• Their amounts in a given DNA molecule will be about the same.


Chargaff s rule1
Chargaff’s Rule your traits.

  • Chargaff discovered that the percentage of A and T were equal. The same for C and G. This observation became Chargaff’s rule. This is always the same no matter what organisms.


Genetic diversity
Genetic Diversity… your traits.

  • Different arrangements of NUCLEOTIDES in a nucleic acid (DNA) provides the key to DIVERSITY among living organisms.


The code of life
The Code of Life… your traits.

  • The “code” of the chromosome is the SPECIFIC ORDER that bases occur.

    A T C G T A T G C G G…


Dna is wrapped tightly around histones and coiled tightly to form chromosomes
DNA is wrapped tightly around your traits.histones and coiled tightly to form chromosomes

See p. 297


How does DNA copy itself? your traits.

Purpose:DNA copies itself to ensure that each new cell that is produced in gets the correct number of chromosomes and receives an EXACT copy of the DNA molecule.

Replication must occur before cell division.


  • This is called your traits.DNA REPLICATION.

  • The DNA molecule serves as its own pattern or templateso as an exact copy can be made.


Watson and crick
Watson and Crick your traits.

  • The model that Watson and Crick where the nitrogen bases pair suggested a mechanism for DNA to replicate.


Messelson and stahl
Messelson and Stahl your traits.

  • They proved that DNA is semiconservative by attaching radioactive material to DNA. As the cell divided, they observed the new DNA in each cell and saw that it contained half of the old.

  • Semiconservative: contains half of the old strand when DNA is replicated.


STEPS OF DNA REPLICATION your traits.

1. Helicase begin to unzip the double helix at many different places. The hydrogen bonds between the bases are broken. Occurs in two different directions.

2. Free floating in the cytoplasm nucleotides pair with the bases on the template. DNA polyermasebonds together the nucleotides. Small segments are bonded together.



DNA Replication Video back together. DNA is called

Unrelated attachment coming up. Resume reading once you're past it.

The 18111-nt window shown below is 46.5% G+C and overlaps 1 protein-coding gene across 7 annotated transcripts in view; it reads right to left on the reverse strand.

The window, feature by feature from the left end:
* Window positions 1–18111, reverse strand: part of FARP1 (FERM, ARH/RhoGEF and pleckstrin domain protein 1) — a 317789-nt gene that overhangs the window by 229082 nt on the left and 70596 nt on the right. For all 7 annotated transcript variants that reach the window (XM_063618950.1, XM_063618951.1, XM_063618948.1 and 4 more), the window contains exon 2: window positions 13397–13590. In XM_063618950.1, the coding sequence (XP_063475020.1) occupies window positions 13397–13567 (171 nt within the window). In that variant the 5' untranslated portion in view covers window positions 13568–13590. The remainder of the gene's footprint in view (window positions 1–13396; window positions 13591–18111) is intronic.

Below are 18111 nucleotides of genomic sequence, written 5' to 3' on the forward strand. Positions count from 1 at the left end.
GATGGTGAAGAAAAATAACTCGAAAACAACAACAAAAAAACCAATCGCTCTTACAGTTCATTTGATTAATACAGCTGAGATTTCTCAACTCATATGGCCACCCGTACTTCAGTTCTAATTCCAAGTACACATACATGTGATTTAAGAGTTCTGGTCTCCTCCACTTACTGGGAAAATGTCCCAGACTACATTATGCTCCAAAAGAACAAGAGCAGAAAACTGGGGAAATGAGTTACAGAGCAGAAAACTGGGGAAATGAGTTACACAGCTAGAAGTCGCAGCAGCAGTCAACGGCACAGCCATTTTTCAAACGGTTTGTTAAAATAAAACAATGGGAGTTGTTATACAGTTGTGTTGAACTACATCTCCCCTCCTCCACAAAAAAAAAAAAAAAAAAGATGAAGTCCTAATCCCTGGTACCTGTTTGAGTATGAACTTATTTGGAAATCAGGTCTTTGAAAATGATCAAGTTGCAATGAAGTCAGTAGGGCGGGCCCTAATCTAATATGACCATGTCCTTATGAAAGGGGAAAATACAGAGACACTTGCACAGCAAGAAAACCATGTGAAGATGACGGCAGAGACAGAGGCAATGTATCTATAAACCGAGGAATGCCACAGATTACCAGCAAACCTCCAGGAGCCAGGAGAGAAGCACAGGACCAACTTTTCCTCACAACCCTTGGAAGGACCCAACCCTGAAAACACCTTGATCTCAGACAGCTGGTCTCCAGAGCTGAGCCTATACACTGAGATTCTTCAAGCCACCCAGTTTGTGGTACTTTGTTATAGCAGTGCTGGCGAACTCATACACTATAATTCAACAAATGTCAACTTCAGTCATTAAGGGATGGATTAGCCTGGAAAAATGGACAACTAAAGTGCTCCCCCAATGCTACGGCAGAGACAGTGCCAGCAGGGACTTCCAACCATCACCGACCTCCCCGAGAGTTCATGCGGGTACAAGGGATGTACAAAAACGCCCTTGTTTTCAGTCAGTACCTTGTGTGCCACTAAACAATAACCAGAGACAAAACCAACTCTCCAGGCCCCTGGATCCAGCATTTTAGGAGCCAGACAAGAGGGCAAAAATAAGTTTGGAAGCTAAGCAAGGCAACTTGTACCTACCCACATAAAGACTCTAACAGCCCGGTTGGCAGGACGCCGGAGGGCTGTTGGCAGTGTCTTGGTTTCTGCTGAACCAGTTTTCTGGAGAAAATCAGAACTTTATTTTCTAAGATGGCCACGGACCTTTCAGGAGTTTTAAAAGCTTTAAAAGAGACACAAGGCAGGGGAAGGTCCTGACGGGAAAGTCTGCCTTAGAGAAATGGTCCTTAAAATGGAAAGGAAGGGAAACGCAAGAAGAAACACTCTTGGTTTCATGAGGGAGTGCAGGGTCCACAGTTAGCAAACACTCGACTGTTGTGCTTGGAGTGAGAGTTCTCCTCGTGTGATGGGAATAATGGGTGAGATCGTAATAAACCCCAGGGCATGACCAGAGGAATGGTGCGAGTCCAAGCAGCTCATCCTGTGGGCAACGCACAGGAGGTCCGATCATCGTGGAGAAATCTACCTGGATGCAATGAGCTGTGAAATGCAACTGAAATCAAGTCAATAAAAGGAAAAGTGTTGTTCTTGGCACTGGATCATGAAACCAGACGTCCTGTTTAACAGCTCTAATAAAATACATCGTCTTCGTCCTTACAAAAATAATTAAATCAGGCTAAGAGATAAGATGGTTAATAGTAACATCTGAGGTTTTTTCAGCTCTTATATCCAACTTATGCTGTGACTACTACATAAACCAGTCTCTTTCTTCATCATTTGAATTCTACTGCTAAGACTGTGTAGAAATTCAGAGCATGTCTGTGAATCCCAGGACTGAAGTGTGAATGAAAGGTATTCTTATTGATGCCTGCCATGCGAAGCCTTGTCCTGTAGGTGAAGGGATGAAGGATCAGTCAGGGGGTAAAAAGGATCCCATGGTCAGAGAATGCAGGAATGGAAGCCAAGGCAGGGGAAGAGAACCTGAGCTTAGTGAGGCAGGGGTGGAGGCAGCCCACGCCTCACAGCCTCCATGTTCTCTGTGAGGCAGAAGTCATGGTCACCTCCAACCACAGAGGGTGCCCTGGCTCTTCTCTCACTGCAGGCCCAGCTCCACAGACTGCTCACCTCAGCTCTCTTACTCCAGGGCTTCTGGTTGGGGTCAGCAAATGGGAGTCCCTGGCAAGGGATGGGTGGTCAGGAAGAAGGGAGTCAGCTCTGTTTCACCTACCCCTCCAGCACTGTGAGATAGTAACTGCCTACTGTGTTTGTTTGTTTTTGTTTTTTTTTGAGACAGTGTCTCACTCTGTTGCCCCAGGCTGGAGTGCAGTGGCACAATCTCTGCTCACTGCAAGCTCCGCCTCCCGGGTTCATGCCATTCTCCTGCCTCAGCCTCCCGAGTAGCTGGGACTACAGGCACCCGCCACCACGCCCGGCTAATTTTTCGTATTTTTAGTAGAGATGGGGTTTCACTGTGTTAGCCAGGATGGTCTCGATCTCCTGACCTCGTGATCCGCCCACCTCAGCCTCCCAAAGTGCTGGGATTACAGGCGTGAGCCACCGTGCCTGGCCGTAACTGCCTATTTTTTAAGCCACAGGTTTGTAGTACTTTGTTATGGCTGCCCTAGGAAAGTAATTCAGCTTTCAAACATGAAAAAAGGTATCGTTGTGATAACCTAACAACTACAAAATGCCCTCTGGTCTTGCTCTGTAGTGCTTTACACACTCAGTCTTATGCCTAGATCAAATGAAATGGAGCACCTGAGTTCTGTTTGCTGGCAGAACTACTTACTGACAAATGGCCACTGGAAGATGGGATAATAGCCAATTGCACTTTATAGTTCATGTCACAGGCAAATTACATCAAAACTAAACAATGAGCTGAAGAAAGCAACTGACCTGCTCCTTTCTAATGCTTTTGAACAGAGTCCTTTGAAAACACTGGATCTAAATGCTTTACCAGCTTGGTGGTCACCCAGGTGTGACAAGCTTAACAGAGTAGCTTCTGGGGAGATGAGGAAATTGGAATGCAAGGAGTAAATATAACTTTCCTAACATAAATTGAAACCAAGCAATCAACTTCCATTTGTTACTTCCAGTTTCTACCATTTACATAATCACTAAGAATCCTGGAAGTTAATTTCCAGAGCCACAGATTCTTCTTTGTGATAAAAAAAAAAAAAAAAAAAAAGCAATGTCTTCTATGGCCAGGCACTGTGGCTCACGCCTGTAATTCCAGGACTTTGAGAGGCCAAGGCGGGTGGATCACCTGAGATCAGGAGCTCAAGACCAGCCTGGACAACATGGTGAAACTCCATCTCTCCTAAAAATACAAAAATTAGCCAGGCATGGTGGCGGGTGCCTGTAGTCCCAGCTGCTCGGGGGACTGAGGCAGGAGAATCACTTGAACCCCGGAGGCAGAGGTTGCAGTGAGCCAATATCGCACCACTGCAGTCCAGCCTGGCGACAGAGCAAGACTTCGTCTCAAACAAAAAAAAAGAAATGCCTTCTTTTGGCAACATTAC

http://www.youtube.com/watch?v=zdDkiRw1PdU&feature=player_embedded


Dna replication fork
DNA Replication Fork back together. DNA is called

Point where DNA is split apart to

replicate. Forms a Y!


Role of enzymes
Role of Enzymes back together. DNA is called

  • 1. Helicase unzips the two DNA strands.

  • 2. DNA polymerase is the enzyme that joins individual nucleotides to produce a new strand of DNA. Proofreads DNA when finished!


Dna replication in prokaryotic cells
DNA Replication in Prokaryotic Cells back together. DNA is called

  • 1. Proteins binds to starting point.

  • 2. Starts at a single point and proceeds in both directions.


Eukaryotic replication
Eukaryotic Replication back together. DNA is called

  • Since eukaryotic cells are so much bigger, the replication will start at dozens to hundreds of different places on the DNA.


DNA REPLICATION back together. DNA is called

What if there is a mistake?

There is always a chance that the wrong nucleotide bonds to another. HOWEVER, DNA polymerase is responsible for “reading” the bases and recognizing and replacing damaged or wrong nucleotides. This PROOFREADING allows for only one (1) error in ONE BILLION nucleotides.


Dna fingerprinting
DNA Fingerprinting back together. DNA is called

  • When DNA is found at a crime, the DNA is replicated many times to make enough to test. Once they have fingerprinted it, they can compare to find suspect.

  • Video

  • http://www.bing.com/videos/search?q=dna+crime+scene&view=detail&mid=684167203C024AD0C797684167203C024AD0C797&first=21&FORM=LKVR22&adlt=strict


Dna fingerprinting1
DNA Fingerprinting back together. DNA is called


Speed of dna replication
Speed of DNA Replication back together. DNA is called

  • In the human cell, 50 nucleotides can be added every second. It would that several days for replication to occur if the DNA did not start at several spots on the DNA so that it is occurring in many places on the DNA strand.


Transciption making of rna
Transciption – Making of RNA back together. DNA is called

  • Transcription – process of copying DNA to produce a complimentary strand of RNA. Transcription is making RNA from DNA

  • Purpose = to make RNA that is complimentary to the DNA


Types of RNA back together. DNA is called